Passive investing in index funds has gained a lot of steam in recent years. But top-performing fund manager David Winters says index-fund investing can actually be dangerous.
In a new report, Winters’ Wintergreen Advisers notes that “Trillions of ordinary investors’ dollars are now committed to a mechanistic strategy that day in and day out simply buys stocks without a thought for their actual underlying value. Students of market history know that index mania — like other market fads before it – will end badly.”
Wintergreen says index investing powers Vanguard, BlackRock and State Street are “the largest block of shareholders in America’s largest publicly traded companies, holding an average of 16% of the shares outstanding of the top 25 companies in the S&P 500.” And, Winters says, these firms too often vote for executive pay packages that are problematic. “The sad reality is that index funds have turned ordinary investors into the pawns in a game that undermines the integrity of American markets and imposes costs on society that don’t show up in index fund expense ratios,” he says. “We believe that one consequence of this is that billions of dollars of value created by American companies are being diverted to a select few executives while ordinary investors, distracted by ‘low fee’ hype, are subjected to dangerous risk concentrations in their retirement portfolios.”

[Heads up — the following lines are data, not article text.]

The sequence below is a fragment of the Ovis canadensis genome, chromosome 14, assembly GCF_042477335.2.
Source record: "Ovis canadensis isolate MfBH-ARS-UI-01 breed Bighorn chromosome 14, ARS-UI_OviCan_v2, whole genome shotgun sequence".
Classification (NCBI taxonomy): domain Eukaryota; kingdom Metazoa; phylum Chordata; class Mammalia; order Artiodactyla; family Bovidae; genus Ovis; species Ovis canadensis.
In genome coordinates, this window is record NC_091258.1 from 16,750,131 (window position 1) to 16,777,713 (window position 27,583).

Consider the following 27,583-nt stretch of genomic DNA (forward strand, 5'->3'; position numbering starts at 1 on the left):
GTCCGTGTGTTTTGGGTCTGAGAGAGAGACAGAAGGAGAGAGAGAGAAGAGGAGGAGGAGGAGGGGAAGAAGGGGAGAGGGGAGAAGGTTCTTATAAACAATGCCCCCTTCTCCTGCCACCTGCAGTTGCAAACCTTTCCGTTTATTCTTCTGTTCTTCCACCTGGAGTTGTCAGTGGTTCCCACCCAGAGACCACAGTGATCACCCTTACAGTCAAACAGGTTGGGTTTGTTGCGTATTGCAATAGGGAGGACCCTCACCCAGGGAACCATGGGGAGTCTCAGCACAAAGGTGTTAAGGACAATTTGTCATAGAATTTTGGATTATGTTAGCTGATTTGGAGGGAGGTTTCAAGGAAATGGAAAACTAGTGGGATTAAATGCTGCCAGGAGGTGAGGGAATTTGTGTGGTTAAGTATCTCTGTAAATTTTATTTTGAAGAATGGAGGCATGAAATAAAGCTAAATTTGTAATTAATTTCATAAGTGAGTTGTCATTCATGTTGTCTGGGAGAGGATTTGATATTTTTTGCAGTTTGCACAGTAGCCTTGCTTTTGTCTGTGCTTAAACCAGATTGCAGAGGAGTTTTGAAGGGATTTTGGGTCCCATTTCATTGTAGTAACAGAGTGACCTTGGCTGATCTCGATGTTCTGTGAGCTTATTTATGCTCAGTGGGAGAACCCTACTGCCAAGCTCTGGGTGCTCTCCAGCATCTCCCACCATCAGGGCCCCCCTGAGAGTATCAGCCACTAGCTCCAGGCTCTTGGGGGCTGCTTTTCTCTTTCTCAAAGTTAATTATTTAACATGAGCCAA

Wintergreen says that it analyzed the voting histories of the leading S&P 500 index funds run by Vanguard, BlackRock and State Street over the past five years for the 25 largest S&P companies. It says the funds voted for equity compensation plans 89% of the time, and opposed executives’ pay packages less than 4% of the time.